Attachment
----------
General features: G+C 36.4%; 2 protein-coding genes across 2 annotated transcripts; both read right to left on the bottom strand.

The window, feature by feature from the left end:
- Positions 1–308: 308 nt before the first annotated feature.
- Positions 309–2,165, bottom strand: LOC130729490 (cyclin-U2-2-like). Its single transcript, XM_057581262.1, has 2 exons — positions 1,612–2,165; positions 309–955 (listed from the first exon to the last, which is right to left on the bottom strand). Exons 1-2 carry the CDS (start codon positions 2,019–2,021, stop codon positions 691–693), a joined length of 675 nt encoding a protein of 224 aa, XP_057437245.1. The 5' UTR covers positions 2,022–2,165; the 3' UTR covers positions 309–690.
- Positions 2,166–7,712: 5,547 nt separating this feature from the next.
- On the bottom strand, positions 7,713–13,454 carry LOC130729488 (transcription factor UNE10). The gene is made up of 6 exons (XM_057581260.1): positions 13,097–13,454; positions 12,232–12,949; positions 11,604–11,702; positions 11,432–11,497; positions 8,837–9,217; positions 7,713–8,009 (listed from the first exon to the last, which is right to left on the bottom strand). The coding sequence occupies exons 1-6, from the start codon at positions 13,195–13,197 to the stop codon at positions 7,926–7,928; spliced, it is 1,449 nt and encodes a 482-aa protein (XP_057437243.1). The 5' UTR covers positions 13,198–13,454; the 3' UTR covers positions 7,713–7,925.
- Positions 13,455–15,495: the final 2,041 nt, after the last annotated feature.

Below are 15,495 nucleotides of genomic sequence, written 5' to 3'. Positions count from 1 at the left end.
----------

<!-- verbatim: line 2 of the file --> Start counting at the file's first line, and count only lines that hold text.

The window, feature by feature from the left end: